The Death of Distress? CRAR
November 14, 2013 9:03 am
Commercial Landlords have traditionally had the ability to rely on the ancient common-law right of distraining, otherwise known as the remedy of distress. In short, to rely on the remedy, the Tenant needed to be in default with their rent and the Landlord could simply complete a Notice of Distress and then send it together with a Bailiff to the demised premises to seize the defaulting Tenant’s goods, which they could then sell to settle the outstanding rent.
The Tribunal Courts and Enforcement Act 2007 sought to reform this process. From 6 April 2014, distress is abolished and the new statutory procedure to take control of and sell a defaulting Tenant’s goods will come into force. The new procedure is called Commercial Rent Arrears Recovery which is abbreviated and known as CRAR.
In these enlightened times, the heavy handed nature of distress was often seen as archaic. As a property litigator, it was often, however, seen as a godsend. Details of the differences between the old and the new procedures are set out in the table below.
|Comparison of Distress||CRAR|
|A Landlord can enter and seize goods without notice||A Landlord must give a Tenant at least 7 days clear notice in writing of his intention to rely on CRAR.|
|This is available to satisfy arrears of all sums reserved as rent in the Lease. Often rent includes business rates, service charges and insurance.||This is available only for principal rent.|
|No minimum amount to trigger this remedy.||There is a minimum of 7 days outstanding rent required before a Landlord can use CRAR. This is calculated after deducting any setoff the Tenant has.|
|A Landlord can serve a Section 6 Notice on a sub-Tenant requiring him to immediately pay the Landlord their rent and not the Tenant.||This is available as before, but only takes effect after the Sub-Tenant has been given 14 clear days notice by the Landlord.|
|Who can exercise under distress||Who can exercise under distress|
|The Landlord or a Bailiff||Only an authorised enforcement agent.|
The changes raise a number of issues:
- The requirement of notice will give the Tenant the opportunity to move any items of value out of harm’s way, reducing CRAR’s effectiveness;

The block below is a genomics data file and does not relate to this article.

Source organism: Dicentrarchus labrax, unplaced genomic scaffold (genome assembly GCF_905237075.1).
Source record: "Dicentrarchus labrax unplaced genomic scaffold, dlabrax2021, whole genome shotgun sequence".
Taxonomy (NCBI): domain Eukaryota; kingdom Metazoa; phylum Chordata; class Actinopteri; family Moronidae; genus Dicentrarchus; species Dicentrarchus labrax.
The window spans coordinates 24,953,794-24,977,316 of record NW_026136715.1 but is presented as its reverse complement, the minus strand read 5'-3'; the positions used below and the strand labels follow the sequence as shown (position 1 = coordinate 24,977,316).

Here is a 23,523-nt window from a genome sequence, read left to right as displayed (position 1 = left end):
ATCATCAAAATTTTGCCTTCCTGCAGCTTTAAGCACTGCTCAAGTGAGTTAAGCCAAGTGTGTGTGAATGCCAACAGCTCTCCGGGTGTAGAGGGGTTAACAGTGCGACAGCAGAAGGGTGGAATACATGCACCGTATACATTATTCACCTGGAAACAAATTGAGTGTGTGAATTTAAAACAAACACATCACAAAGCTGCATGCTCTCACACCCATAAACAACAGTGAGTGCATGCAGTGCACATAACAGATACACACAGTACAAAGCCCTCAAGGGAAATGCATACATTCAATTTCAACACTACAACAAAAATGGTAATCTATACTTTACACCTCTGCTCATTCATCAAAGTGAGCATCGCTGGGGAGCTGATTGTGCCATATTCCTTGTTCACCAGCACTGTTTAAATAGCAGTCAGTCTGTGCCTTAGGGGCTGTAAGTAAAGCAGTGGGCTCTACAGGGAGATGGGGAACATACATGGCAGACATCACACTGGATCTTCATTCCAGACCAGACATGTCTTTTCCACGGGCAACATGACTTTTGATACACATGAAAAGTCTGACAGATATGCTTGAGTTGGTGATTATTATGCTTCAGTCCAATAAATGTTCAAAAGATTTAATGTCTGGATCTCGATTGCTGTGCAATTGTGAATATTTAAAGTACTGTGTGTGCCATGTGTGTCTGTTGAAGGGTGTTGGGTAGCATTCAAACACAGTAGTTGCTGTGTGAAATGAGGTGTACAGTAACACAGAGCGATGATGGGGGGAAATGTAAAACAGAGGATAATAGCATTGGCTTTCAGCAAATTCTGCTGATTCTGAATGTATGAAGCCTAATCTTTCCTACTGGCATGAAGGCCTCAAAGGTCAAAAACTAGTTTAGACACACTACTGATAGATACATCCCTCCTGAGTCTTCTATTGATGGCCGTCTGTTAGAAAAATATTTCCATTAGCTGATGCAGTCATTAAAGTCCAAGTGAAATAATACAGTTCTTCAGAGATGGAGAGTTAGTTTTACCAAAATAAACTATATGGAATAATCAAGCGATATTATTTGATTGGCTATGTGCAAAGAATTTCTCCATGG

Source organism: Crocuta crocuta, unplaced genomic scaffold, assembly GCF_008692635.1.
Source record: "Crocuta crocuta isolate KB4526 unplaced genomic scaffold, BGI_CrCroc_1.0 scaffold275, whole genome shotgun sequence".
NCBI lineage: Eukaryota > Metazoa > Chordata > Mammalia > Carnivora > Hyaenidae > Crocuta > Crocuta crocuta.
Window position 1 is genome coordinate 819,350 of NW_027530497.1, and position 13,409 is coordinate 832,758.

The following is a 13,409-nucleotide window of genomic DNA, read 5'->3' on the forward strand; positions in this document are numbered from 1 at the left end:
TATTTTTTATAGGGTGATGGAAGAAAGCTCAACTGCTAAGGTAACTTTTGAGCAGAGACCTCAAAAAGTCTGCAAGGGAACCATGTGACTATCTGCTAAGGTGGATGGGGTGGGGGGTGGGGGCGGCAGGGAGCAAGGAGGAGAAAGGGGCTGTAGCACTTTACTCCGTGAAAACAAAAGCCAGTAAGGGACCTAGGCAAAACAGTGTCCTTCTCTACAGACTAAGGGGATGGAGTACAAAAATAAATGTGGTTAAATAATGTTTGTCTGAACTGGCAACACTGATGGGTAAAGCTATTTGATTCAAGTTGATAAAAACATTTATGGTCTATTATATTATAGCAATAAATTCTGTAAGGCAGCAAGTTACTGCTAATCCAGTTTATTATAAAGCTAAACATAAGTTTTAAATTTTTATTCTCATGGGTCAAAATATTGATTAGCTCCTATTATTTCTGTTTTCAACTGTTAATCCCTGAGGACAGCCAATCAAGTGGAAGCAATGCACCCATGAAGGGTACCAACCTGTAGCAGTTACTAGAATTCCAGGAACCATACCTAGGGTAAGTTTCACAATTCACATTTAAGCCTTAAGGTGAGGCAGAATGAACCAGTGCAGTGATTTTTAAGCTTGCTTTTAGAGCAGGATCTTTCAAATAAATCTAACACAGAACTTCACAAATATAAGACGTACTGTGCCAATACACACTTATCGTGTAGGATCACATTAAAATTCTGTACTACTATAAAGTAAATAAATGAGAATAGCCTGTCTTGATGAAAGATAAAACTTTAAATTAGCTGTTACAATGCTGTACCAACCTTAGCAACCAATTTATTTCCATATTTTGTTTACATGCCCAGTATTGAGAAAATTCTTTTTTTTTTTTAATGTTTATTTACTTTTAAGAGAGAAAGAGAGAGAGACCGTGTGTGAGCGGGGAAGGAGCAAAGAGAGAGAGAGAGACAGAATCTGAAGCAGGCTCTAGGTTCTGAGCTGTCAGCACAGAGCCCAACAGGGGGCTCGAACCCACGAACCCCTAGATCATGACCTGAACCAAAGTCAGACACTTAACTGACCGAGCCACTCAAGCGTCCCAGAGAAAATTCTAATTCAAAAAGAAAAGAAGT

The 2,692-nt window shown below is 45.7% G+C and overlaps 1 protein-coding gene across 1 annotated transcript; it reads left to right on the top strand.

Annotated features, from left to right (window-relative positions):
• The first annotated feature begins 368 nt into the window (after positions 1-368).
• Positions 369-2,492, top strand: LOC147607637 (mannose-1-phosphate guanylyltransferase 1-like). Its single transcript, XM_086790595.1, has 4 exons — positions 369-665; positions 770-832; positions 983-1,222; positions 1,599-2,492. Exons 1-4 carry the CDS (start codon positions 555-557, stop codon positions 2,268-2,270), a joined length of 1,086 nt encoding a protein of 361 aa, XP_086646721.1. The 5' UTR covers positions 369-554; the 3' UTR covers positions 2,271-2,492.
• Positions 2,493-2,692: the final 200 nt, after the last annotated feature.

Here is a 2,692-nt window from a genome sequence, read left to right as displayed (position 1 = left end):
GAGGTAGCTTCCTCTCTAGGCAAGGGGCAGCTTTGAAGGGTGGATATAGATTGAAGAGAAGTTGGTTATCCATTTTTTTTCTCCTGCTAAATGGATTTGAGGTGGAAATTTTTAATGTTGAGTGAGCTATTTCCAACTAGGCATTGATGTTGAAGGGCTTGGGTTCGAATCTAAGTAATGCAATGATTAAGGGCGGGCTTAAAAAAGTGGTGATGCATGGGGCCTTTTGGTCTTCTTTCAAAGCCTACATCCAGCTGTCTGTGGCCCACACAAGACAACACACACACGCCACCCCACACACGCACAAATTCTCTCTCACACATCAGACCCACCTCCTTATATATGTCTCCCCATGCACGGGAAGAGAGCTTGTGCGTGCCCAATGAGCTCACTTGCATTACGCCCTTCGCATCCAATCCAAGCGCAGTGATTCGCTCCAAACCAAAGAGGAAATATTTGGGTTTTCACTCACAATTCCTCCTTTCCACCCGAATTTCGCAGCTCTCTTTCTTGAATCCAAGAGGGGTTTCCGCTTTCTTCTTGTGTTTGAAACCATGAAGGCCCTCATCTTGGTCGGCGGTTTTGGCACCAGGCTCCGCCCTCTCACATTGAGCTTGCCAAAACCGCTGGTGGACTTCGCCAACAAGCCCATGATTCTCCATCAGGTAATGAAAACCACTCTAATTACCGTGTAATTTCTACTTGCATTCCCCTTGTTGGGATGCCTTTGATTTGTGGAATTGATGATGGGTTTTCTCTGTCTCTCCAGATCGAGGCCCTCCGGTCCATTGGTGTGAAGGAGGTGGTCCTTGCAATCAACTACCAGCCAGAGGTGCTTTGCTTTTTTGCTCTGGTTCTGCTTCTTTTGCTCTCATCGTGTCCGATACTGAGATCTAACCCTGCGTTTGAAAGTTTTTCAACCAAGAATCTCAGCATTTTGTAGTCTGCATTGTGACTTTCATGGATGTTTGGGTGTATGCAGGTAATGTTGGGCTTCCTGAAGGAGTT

- The fact CRAR only applies to principal rent means that, again, its effectiveness is compromised. Tenants may prioritise the principal rent, leaving anything else unpaid;
- The 7 day arrears threshold coupled with the right of setoff may lead to uncertainty. It is likely that a Tenant will seek to set off anything and everything to reduce the, amount of arrears;
- Because of the immediacy of any call on a Sub-Tenant, situations often arose where the Sub-Tenant had already paid the Tenant but would have to pay ‘again’ to the Landlord. The 14 day notice now gives the Sub-Tenant the opportunity to cancel any cheque or standing order to the Tenant, his immediate Landlord. This is fairer to the Sub-Tenant but less effective for the Landlord.
- Issues are also likely to arise in relation to where a notice must be served. It would appear that the 7 day notice can be served at the demised premises, or at a company’s registered office or a place where the debtor Tenant carries out a trade or business. Tactically, it may be better to serve the notice at a registered office, rather than the demised premises, in the hope that it is overlooked or the occupiers of the demised store are not notified of the enforcement officer’s forthcoming visit;
- Can a Landlord serve notice on any Sub-Tenant immediately after serving their 7 day notice on the Tenant? Must the Landlord wait until the 7 day notice is ‘effective’ after the 7 day period of notice? The regulations are unclear, however the first option would seem sensible.
We will have to wait and see what effect CRAR has, but first impressions are that it will be less effective than distress and may not be the Landlord’s first weapon of choice in recovering outstanding rent.